Clearing Mental Clutter: A Coaching Case Study

A few years ago, I had the pleasure of working with Camille Kluge, who was then the President of the Wichita Area Technical College. She was facing a unique set of challenges—the College was transitioning to a stand-alone technical college, and as a result, she was dealing with many stakeholders with competing interests, all of which were equally pressing. She was being pulled in different directions on a daily basis, and quickly realized that she would need some assistance in sorting through the priorities of the College.

For those of you who haven’t faced the challenges of working in higher education administration, suffice it to say that institutions of higher learning come with more bureaucracy and red tape than you might imagine. Upset the structure, and you’re left with chaos. That’s what Camille was facing.

Camille writes, “At the time that I started working with [Tim], I felt like my mind was fragmented because the transitions that we were going through were so chaotic, and Tim’s coaching style created a particular kind of discipline so that I could think strategically and not just in the moment.”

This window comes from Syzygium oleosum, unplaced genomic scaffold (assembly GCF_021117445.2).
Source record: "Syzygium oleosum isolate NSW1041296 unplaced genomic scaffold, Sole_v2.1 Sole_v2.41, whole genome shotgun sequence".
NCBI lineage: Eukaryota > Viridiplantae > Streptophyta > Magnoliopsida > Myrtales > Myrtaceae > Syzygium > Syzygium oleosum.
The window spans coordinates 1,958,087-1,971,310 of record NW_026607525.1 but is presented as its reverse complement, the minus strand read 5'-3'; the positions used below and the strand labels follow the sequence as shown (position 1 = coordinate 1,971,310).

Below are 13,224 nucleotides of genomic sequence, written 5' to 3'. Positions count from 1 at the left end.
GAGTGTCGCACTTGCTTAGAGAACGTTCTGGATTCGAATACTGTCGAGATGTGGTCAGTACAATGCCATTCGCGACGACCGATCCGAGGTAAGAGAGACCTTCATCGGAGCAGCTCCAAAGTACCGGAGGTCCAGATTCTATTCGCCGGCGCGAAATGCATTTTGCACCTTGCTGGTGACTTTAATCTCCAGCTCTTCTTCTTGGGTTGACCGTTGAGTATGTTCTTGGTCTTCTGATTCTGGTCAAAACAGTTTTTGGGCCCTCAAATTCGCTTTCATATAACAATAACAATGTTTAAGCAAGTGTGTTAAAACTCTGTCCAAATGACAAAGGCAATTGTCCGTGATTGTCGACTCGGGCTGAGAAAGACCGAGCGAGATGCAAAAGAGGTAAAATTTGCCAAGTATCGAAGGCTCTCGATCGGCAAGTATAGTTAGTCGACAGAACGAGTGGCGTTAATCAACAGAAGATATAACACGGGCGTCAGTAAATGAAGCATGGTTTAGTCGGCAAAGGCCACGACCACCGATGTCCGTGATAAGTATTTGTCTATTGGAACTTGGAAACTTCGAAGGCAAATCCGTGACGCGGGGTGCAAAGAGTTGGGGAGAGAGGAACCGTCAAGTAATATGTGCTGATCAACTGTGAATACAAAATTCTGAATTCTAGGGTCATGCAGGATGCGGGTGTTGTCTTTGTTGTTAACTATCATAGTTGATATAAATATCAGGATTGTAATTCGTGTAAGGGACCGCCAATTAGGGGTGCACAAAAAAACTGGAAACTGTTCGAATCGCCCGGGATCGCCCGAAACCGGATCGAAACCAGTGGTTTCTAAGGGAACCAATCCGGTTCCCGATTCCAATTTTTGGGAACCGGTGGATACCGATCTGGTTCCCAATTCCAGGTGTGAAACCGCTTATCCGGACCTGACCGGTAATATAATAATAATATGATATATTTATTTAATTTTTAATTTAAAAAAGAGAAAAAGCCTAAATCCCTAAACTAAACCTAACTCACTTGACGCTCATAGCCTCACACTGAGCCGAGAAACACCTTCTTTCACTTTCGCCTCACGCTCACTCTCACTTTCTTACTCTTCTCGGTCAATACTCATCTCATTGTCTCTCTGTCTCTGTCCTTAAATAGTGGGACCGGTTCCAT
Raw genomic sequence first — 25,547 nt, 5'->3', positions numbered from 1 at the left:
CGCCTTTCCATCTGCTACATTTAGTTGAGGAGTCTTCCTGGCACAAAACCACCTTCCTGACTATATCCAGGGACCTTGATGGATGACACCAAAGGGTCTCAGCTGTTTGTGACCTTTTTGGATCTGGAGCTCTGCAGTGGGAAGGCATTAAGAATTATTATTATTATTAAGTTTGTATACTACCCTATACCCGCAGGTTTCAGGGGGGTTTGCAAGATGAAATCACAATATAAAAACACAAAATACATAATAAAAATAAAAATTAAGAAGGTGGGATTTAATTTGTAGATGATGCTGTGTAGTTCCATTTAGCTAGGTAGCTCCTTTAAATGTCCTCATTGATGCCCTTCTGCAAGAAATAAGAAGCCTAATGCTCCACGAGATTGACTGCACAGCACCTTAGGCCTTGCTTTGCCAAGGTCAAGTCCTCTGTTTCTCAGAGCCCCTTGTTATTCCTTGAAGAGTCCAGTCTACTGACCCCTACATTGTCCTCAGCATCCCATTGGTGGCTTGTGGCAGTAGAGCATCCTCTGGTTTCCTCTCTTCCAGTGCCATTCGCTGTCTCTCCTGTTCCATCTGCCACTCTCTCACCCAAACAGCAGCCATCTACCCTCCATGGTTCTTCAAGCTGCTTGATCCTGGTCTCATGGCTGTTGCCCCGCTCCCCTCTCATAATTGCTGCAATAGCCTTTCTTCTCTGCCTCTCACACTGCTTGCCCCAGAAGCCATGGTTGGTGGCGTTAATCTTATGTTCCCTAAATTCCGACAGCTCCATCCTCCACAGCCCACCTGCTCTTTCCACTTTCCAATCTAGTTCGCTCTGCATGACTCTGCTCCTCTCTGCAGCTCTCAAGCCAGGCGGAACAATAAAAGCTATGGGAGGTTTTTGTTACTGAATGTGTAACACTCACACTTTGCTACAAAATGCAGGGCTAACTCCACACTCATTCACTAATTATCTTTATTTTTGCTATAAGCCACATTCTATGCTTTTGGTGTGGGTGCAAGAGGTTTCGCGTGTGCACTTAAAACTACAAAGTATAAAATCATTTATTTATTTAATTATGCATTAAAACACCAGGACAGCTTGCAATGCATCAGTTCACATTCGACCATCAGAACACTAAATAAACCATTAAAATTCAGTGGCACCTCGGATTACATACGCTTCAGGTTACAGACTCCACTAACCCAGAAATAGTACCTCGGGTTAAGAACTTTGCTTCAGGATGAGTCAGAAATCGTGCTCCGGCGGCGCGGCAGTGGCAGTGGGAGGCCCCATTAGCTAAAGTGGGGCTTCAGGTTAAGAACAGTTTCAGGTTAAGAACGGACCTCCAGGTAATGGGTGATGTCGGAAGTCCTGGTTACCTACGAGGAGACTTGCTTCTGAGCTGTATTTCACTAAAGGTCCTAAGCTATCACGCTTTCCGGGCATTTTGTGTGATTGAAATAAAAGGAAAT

One of the problems that Camille struggled with was a lack of peers to help her with troubleshooting. I’ve found that many of my clients face a similar problem—the old adage that “it’s lonely at the top” is true. This is one of the reasons I founded the ExecuLink™ program. This forum allows participants get to meet with other executives to work through challenges, share strategies, and bounce ideas off each other.

Everyone needs the guidance of their peers from time to time, for both emotional and strategic support. We all function better when we cooperate rather than trying to go it alone. Isolating yourself is a sure way to induce burn-out. Working with an executive coach is another way to avoid this problem. In Camille’s words, “A lot of what Tim does is relationship-oriented; he can see through all the clutter to where the problems lie. In my experience, Tim was the single person who didn’t have a vested interest except supporting me as an individual and as a leader and, by extension, the success of the organization.”

Coaching is about relationship building—not just between coaches and clients, but within organizations as a whole. Improve the way you and your employees relate to each other, and you improve the functionality of the organization. Cut through your own mental clutter and your vision becomes clearer, setting the stage for long-lasting professional relationships that benefit everyone.

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